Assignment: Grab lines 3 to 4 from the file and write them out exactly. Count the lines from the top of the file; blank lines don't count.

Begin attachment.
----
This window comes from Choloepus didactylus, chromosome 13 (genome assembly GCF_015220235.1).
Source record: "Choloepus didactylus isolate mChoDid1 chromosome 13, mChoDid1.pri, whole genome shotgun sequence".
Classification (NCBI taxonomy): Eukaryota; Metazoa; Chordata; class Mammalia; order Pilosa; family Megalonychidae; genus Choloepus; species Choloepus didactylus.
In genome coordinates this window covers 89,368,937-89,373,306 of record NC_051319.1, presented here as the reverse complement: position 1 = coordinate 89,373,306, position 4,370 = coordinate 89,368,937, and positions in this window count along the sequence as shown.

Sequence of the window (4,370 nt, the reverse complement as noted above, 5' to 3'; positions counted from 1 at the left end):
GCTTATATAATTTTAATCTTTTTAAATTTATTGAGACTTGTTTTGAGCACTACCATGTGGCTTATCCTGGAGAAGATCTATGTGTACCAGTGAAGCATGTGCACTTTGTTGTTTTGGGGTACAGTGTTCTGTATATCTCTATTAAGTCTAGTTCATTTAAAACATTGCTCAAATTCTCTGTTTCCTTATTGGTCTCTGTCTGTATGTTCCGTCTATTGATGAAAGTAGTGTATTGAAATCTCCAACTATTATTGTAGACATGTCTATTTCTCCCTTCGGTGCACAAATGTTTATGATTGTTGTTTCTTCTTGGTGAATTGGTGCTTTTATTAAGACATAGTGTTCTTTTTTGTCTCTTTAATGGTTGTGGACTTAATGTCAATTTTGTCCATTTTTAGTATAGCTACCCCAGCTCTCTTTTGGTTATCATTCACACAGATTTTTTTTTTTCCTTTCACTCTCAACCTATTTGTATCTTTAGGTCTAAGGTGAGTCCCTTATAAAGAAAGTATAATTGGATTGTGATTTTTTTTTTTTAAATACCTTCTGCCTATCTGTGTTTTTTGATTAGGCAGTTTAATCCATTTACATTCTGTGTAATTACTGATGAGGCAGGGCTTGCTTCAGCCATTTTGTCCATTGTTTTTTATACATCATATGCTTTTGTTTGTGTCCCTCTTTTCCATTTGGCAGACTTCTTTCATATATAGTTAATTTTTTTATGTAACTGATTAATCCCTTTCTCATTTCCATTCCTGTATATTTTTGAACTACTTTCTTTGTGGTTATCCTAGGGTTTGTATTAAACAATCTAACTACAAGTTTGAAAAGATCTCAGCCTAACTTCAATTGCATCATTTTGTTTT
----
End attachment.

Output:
Classification (NCBI taxonomy): Eukaryota; Metazoa; Chordata; class Mammalia; order Pilosa; family Megalonychidae; genus Choloepus; species Choloepus didactylus.
In genome coordinates this window covers 89,368,937-89,373,306 of record NC_051319.1, presented here as the reverse complement: position 1 = coordinate 89,373,306, position 4,370 = coordinate 89,368,937, and positions in this window count along the sequence as shown.